The mind and website usability

22 Apr
Taking into account how the human mind functions is important to all businesses. Knowledge about the human mind allows businesses to make predictions about client preferences and behavior and tailor their products and services accordingly. This sort of knowledge that can inform usability is especially important in the competitive world of websites.   
If a website is difficult to use people leave. If users cannot easily navigate on your site, if they can’t find answers to their question, if the content is badly structured, if the text is not easy to read or if the users are frustrated in any way, they will leave, because there is an endless number of websites available out there.
It is not surprising that research in cognitive psychology guides designers and developers in building websites offering a competitive edge.

Let us briefly look at some cognitive psychology principles and how these can be relevant to web usability:
Human brainpower is limited. Short-term memory only holds about 7 chunks of information (Miller, 1956), for a maximum of 20 seconds. This means that our brains are not designed for abstract thinking and cannot handle a great amount of information.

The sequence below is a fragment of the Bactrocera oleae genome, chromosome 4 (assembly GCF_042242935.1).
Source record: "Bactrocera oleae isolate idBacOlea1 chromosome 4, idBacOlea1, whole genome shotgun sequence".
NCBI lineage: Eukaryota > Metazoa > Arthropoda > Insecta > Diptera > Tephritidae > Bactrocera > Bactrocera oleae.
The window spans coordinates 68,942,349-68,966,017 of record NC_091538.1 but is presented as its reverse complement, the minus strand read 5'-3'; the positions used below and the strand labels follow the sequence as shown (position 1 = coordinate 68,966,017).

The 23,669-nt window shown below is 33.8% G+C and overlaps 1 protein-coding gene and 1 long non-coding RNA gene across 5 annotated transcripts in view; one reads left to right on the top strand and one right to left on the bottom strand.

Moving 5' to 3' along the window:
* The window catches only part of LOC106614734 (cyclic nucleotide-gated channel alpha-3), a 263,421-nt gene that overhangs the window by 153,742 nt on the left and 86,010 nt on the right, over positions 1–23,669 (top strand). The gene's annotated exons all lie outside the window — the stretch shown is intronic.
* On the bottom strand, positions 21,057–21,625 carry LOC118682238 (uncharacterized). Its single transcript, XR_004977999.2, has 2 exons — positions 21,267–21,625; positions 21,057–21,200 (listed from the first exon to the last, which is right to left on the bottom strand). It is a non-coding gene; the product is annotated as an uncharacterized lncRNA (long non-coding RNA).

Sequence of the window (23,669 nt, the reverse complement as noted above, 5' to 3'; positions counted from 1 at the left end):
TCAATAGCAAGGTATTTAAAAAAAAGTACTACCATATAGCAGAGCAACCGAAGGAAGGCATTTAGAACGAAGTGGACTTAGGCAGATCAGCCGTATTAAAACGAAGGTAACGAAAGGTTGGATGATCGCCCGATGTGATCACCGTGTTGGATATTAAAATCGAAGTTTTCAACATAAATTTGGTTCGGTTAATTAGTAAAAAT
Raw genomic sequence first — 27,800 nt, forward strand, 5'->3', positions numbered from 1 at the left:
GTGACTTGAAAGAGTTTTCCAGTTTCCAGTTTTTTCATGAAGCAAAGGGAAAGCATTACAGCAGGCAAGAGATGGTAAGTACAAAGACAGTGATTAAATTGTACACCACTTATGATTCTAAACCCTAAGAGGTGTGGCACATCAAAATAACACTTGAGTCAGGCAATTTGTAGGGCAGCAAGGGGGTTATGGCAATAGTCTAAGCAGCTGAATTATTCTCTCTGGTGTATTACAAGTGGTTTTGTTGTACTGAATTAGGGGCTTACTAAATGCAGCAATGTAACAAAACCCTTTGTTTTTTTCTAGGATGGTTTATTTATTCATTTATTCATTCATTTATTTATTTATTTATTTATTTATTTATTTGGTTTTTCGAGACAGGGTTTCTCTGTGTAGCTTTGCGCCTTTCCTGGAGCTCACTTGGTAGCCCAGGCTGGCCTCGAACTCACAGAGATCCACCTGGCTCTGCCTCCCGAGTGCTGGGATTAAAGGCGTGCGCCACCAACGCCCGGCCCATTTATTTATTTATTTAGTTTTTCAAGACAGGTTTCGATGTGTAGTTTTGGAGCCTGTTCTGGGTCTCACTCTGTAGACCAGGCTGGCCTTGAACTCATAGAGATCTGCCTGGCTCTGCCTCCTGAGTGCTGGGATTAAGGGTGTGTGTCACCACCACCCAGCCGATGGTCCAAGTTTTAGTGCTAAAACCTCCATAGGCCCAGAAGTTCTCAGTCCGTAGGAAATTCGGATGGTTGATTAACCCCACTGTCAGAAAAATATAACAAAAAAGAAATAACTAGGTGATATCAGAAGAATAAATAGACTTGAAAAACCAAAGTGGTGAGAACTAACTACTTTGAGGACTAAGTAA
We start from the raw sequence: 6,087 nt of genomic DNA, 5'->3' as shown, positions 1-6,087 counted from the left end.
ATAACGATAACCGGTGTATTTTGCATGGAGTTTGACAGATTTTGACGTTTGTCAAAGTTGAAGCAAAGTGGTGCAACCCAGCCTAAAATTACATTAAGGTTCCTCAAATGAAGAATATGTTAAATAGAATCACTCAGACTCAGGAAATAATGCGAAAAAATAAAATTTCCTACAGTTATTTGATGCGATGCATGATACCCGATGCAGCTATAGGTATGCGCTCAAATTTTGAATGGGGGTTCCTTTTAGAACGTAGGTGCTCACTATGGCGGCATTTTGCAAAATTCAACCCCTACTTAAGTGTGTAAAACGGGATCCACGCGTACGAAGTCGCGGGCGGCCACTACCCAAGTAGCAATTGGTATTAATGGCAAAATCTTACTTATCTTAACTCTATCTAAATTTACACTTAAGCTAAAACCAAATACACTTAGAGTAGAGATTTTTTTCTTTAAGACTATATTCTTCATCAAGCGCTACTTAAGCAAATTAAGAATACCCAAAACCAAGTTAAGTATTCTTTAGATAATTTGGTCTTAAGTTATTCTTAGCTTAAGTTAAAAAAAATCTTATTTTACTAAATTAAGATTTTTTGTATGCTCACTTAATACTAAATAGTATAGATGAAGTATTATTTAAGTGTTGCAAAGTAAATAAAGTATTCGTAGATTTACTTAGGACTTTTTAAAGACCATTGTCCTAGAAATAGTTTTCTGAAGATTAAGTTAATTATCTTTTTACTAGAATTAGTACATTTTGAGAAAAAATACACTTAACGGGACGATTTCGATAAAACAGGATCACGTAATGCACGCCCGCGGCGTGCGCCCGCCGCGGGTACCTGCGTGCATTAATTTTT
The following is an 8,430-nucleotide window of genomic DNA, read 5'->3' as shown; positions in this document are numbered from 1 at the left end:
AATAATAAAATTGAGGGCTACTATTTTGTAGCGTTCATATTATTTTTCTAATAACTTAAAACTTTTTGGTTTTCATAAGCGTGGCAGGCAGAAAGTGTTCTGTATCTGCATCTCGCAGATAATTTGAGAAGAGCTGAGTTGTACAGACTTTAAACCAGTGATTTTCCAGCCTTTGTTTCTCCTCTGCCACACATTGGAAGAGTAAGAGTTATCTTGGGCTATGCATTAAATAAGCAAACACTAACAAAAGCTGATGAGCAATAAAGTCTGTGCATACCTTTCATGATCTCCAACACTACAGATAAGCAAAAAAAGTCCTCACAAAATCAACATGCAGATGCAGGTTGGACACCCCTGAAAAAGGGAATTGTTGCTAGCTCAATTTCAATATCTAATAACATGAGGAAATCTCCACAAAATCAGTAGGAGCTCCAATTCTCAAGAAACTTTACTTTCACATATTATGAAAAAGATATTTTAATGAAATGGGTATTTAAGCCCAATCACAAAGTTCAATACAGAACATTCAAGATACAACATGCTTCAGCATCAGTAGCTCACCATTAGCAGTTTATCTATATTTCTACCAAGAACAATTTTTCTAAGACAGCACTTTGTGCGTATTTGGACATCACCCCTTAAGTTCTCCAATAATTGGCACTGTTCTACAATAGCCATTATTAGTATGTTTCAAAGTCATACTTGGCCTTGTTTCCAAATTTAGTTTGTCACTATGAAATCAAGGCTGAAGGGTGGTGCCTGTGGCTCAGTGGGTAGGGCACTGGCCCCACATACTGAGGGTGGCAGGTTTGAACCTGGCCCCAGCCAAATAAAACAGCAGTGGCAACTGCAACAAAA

Unless highly motivated to solve a particular problem users are not willing to invest all of this mental effort capacity in visiting a website. So, when a website offers too much information, or information that is unclear the user takes longer to understand information and might even get frustrated and leave.

This has the following implications:

Websites need to reduce the cognitive load of the user. The cognitive load required by a user interface refers to the mental resources necessary to operate the system. The less resources needed, the greater the user satisfaction.  

The user should not have to remember information but use the website to recognize information. This is why it is suggested to repeat useful information to act as a memory trigger.     

Overuse of visual elements can lead to visual clutter that can distract the user’s attention. It is important that the text and images support the actions of the user and are not distractors.

Cognitive load is reduced when the actions that people need to perform on a website build on the mental models that users have learned through years of surfing the Internet.

These are just a few general ways in which how we process information can impact the way websites are built.

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